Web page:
Christian Buckley from the CollabTalk Podcast reached out to me to discuss building communities, given my involvement in supporting massive initiatives within multiple industry communities. We talked about the process and the ideas behind building large communities and how to build communities from scratch.
Our discussion led us to the concept of CAASM (Cyber Asset Attack Surface Management) and how to build a community around that concept. Listen to the full podcast (below), or jump directly to our talk about CAASM.
Two types of communities
There are two types of communities at a basic level: those that supply a collaborative platform to an underlying group of people with similar interests and those that start from scratch with a new concept and no organized user base.
I've been involved with three large communities: SharePoint, DevOps, and DevSecOps. These communities had massive uptake in engagement because there was already an underlying group of people looking for a central location to exchange ideas. These types of communities are relatively easy to build because the audience already exists.
How to build a community... from scratch
The main issue Christian and I tackle is, "How do you build a community around a topic that doesn't have traction yet? How do you build a community from scratch?" Our discussion focused on a community approach to CAASM (Cyber Asset Attack Surface Management).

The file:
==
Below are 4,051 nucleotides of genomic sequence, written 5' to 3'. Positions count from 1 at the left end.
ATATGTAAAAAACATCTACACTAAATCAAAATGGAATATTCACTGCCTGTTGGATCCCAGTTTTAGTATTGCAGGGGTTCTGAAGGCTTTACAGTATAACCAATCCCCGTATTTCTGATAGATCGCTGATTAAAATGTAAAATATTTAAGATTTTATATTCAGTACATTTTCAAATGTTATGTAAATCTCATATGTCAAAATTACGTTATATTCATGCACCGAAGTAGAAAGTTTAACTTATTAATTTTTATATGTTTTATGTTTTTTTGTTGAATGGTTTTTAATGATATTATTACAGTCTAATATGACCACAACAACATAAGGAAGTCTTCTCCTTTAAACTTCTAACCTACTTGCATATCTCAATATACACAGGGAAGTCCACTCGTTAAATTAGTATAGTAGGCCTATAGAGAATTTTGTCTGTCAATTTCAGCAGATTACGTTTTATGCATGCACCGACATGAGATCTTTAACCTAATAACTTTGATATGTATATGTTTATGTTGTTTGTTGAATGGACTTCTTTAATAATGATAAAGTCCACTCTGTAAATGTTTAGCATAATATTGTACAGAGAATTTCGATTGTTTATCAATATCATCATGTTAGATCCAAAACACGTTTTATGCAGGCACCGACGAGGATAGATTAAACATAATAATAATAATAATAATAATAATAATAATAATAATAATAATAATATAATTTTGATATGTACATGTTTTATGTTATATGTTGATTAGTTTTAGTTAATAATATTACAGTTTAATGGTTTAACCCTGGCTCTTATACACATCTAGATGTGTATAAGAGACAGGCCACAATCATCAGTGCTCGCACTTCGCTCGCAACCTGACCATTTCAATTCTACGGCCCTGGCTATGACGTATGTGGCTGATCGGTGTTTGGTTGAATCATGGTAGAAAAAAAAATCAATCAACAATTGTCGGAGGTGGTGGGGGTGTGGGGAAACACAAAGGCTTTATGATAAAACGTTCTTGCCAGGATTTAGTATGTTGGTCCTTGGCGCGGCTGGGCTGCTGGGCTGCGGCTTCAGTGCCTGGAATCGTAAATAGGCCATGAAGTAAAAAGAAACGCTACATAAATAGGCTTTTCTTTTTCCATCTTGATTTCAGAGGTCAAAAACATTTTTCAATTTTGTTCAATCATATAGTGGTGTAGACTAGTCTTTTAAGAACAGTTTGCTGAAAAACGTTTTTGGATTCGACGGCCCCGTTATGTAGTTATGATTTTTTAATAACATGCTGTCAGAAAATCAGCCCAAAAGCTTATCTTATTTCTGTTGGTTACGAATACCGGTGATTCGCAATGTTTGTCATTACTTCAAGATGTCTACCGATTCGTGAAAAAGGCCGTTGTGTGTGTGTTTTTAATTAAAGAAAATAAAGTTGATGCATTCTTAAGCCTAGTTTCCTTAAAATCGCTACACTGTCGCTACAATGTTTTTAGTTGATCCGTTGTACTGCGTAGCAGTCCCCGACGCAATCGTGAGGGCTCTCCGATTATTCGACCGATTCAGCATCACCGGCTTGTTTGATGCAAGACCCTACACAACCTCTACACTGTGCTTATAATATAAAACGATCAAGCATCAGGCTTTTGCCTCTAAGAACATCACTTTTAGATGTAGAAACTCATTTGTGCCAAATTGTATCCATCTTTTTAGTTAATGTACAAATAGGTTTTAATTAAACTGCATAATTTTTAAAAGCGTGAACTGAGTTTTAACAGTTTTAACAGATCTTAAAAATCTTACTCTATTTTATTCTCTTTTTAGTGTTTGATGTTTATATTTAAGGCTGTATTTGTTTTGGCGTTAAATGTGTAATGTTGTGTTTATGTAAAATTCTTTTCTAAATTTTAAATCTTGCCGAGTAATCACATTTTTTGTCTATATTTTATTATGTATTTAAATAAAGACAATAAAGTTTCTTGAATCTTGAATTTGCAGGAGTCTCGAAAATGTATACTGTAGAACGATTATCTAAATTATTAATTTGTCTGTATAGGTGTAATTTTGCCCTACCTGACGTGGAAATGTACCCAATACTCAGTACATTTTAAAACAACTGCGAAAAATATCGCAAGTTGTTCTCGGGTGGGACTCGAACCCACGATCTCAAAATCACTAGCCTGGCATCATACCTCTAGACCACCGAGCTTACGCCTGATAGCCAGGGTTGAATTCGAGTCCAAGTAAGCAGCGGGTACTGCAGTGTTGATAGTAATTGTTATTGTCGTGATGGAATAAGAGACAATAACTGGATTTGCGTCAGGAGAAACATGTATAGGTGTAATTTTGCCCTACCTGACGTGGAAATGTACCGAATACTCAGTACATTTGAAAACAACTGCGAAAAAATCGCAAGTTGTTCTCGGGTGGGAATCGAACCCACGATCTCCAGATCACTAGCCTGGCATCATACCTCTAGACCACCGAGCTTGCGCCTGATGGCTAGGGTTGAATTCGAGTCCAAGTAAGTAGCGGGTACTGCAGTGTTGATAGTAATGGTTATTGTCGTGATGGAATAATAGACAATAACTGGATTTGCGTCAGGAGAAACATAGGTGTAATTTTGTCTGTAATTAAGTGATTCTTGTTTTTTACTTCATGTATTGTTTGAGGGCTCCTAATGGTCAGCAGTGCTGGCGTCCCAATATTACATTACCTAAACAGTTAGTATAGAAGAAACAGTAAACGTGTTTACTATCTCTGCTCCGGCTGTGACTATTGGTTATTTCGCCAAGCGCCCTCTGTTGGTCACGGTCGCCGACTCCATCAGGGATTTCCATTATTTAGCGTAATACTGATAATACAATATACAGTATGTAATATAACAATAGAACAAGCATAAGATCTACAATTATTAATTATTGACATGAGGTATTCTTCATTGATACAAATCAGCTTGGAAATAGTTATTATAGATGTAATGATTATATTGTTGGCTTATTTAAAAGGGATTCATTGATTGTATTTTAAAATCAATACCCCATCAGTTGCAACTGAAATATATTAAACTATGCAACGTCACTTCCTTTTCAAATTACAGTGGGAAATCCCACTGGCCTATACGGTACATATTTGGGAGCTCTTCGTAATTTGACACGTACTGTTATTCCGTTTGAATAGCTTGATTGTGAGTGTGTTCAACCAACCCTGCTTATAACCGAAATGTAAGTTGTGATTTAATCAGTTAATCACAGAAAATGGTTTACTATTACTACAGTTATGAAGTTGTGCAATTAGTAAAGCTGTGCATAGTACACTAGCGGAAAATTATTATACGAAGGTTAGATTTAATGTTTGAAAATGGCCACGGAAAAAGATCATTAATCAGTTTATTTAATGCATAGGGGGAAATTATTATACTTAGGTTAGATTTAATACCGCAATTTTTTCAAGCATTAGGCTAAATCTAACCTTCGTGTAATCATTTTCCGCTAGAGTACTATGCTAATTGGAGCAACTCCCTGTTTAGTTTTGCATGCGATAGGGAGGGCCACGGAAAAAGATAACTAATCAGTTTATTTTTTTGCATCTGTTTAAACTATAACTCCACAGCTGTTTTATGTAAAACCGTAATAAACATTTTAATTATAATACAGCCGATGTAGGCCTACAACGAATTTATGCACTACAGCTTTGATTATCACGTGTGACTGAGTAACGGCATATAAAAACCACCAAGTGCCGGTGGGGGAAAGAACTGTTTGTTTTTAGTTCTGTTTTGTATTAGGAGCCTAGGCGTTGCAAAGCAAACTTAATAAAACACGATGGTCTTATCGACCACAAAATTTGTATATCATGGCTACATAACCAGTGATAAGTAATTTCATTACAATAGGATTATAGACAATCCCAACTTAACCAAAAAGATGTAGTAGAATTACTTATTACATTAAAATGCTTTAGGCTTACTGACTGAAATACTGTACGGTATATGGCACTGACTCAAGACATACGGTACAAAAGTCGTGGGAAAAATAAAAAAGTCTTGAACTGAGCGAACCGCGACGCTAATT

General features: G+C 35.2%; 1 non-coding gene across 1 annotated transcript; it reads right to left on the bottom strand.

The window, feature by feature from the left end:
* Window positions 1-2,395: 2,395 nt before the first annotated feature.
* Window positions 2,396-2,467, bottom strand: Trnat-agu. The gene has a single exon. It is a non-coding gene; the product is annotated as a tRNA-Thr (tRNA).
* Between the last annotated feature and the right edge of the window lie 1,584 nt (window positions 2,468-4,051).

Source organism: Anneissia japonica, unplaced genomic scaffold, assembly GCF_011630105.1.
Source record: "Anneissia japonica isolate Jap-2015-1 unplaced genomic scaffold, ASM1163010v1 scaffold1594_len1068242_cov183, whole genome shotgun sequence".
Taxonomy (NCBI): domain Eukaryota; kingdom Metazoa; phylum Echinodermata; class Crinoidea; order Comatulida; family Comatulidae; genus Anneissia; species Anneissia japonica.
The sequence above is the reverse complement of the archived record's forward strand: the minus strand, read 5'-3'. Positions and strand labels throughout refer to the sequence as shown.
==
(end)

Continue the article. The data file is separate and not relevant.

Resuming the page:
Asset visibility, especially as it pertains to attack surface management, will play a major role in building and maintaining software security. CAASM is positioned to be a critical concept, acting as the unifying factor between various communities of practice that are concerned with cyber asset management. In a larger context, the assets themselves, are just the start. A much larger concern to CAASM advocates is evaluating and understanding the unintended consequences created by the relationships between those assets.
The start of a CAASM community
DevOps and DevSecOps principles were in use years before communities were built around them ... they just didn't have a name. So, just as Patrick Debois did with DevOps in 2009 and Shannon Lietz did with DevSecOps in 2015, we need to find a core group of people who are already using the principles of CAASM to create a community of recognition and support.
As Christian and I talked about how communities form, using CAASM as an example, we concluded we need to invest time in finding CAASM advocates. We at JupiterOne are looking for like-minded voices working with the principles of CAASM, who want to collaborate in the exchange of ideas and work towards establishing the foundation of a CAASM community.
An invitation to talk
I'd like to hear from you and talk about what you're working on. Let's begin the dialog by discovering who is using the concepts of CAASM and give their work wider exposure to the general security community. Is that you? If so, let's talk.
You can reach me personally at email@example.com.